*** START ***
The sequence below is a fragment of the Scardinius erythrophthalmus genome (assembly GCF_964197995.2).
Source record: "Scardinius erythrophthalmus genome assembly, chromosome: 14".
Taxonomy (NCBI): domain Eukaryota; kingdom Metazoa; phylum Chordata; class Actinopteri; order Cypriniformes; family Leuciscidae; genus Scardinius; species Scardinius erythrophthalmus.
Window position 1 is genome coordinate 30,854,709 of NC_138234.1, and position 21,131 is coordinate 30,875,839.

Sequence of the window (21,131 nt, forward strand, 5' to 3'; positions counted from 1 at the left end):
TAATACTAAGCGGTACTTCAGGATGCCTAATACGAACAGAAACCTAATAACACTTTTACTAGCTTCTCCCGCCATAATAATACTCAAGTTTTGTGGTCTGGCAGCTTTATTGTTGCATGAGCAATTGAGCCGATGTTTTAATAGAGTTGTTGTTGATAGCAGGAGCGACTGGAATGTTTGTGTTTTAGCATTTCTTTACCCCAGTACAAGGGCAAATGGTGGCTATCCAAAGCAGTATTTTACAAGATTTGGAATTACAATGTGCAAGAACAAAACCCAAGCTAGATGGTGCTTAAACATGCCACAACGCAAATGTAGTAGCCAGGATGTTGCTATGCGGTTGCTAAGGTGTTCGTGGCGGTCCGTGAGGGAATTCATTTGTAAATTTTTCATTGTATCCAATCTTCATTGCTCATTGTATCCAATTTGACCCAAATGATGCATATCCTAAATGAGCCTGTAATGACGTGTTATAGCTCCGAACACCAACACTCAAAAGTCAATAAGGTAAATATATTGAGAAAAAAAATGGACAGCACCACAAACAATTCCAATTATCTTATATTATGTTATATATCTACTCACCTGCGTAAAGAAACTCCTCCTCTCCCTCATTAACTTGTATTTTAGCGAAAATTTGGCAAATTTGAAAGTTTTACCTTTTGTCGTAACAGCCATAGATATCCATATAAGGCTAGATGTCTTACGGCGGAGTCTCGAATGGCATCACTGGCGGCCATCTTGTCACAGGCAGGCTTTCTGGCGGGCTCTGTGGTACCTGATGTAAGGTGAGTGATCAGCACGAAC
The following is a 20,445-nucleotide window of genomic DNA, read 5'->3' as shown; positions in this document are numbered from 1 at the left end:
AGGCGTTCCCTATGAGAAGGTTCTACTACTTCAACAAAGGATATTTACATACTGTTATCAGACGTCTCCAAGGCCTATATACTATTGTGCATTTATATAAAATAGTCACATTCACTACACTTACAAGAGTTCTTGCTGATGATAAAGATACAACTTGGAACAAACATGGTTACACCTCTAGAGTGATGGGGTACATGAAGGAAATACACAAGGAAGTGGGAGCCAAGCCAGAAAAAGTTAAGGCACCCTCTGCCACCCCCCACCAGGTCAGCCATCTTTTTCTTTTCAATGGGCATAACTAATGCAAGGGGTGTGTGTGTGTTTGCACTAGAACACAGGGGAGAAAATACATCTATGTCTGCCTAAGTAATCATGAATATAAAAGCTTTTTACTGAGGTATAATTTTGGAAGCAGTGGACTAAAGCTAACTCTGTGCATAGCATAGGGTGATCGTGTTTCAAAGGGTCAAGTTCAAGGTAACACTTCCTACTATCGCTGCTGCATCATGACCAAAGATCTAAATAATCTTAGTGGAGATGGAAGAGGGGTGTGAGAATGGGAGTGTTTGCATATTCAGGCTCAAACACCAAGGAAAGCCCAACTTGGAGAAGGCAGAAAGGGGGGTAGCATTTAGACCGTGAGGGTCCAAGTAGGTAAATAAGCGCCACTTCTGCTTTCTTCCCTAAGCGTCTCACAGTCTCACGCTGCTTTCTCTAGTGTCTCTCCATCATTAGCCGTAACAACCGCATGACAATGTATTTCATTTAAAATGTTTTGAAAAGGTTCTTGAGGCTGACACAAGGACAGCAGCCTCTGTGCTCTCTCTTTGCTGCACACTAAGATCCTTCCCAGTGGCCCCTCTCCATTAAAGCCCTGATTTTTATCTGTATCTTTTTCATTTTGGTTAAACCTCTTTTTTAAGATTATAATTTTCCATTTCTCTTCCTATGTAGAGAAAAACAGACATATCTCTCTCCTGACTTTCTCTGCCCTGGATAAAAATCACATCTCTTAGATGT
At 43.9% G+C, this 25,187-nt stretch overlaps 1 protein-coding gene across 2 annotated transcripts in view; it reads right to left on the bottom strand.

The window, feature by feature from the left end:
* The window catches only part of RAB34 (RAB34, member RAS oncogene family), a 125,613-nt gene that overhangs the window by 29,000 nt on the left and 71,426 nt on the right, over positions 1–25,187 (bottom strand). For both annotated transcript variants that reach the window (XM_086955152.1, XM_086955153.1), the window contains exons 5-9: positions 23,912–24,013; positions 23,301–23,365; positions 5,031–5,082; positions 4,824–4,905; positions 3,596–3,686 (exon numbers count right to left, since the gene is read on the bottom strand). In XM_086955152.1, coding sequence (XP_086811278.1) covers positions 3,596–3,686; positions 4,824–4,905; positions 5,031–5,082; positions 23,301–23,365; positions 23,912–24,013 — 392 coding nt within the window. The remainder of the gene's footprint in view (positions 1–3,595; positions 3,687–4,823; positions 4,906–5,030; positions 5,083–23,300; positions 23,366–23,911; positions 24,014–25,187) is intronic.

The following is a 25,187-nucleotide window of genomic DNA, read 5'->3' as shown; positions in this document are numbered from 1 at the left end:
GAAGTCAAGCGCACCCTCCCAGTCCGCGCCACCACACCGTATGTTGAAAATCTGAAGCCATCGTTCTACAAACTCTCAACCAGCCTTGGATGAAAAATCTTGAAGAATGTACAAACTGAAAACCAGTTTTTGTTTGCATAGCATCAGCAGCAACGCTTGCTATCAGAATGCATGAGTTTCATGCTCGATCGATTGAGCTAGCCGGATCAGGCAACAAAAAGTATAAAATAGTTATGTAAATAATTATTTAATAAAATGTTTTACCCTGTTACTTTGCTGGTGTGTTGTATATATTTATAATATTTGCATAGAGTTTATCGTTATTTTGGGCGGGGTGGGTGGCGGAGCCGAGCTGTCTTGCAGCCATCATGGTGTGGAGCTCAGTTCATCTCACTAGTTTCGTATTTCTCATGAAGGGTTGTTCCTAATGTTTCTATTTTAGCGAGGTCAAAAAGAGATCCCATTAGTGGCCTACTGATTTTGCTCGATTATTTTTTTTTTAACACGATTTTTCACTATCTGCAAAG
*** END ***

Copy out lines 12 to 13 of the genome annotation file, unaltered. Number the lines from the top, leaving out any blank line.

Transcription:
The following is a 25,187-nucleotide window of genomic DNA, read 5'->3' as shown; positions in this document are numbered from 1 at the left end:
GAAGTCAAGCGCACCCTCCCAGTCCGCGCCACCACACCGTATGTTGAAAATCTGAAGCCATCGTTCTACAAACTCTCAACCAGCCTTGGATGAAAAATCTTGAAGAATGTACAAACTGAAAACCAGTTTTTGTTTGCATAGCATCAGCAGCAACGCTTGCTATCAGAATGCATGAGTTTCATGCTCGATCGATTGAGCTAGCCGGATCAGGCAACAAAAAGTATAAAATAGTTATGTAAATAATTATTTAATAAAATGTTTTACCCTGTTACTTTGCTGGTGTGTTGTATATATTTATAATATTTGCATAGAGTTTATCGTTATTTTGGGCGGGGTGGGTGGCGGAGCCGAGCTGTCTTGCAGCCATCATGGTGTGGAGCTCAGTTCATCTCACTAGTTTCGTATTTCTCATGAAGGGTTGTTCCTAATGTTTCTATTTTAGCGAGGTCAAAAAGAGATCCCATTAGTGGCCTACTGATTTTGCTCGATTATTTTTTTTTTAACACGATTTTTCACTATCTGCAAAG